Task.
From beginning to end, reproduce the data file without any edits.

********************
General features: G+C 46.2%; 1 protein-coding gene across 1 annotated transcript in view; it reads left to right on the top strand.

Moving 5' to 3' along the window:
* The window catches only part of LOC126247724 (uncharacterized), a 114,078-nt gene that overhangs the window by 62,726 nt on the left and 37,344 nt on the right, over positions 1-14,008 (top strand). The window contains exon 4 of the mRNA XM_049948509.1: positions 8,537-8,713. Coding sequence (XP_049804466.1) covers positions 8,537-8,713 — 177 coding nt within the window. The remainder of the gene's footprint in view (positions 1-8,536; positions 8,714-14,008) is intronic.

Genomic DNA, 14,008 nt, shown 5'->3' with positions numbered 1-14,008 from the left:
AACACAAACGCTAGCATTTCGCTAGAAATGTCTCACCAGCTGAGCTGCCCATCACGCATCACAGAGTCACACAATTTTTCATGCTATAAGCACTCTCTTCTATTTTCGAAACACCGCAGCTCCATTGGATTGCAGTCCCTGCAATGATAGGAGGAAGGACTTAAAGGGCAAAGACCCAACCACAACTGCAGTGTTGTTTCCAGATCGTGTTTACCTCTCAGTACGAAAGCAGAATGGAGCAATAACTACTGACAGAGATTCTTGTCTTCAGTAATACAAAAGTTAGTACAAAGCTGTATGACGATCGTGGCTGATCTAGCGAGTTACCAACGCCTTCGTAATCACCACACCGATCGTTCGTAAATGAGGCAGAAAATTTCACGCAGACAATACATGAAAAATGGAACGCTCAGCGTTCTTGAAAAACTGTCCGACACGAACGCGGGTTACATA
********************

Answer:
General features: G+C 46.2%; 1 protein-coding gene across 1 annotated transcript in view; it reads left to right on the top strand.

Moving 5' to 3' along the window:
* The window catches only part of LOC126247724 (uncharacterized), a 114,078-nt gene that overhangs the window by 62,726 nt on the left and 37,344 nt on the right, over positions 1-14,008 (top strand). The window contains exon 4 of the mRNA XM_049948509.1: positions 8,537-8,713. Coding sequence (XP_049804466.1) covers positions 8,537-8,713 — 177 coding nt within the window. The remainder of the gene's footprint in view (positions 1-8,536; positions 8,714-14,008) is intronic.

Genomic DNA, 14,008 nt, shown 5'->3' with positions numbered 1-14,008 from the left:
AACACAAACGCTAGCATTTCGCTAGAAATGTCTCACCAGCTGAGCTGCCCATCACGCATCACAGAGTCACACAATTTTTCATGCTATAAGCACTCTCTTCTATTTTCGAAACACCGCAGCTCCATTGGATTGCAGTCCCTGCAATGATAGGAGGAAGGACTTAAAGGGCAAAGACCCAACCACAACTGCAGTGTTGTTTCCAGATCGTGTTTACCTCTCAGTACGAAAGCAGAATGGAGCAATAACTACTGACAGAGATTCTTGTCTTCAGTAATACAAAAGTTAGTACAAAGCTGTATGACGATCGTGGCTGATCTAGCGAGTTACCAACGCCTTCGTAATCACCACACCGATCGTTCGTAAATGAGGCAGAAAATTTCACGCAGACAATACATGAAAAATGGAACGCTCAGCGTTCTTGAAAAACTGTCCGACACGAACGCGGGTTACATA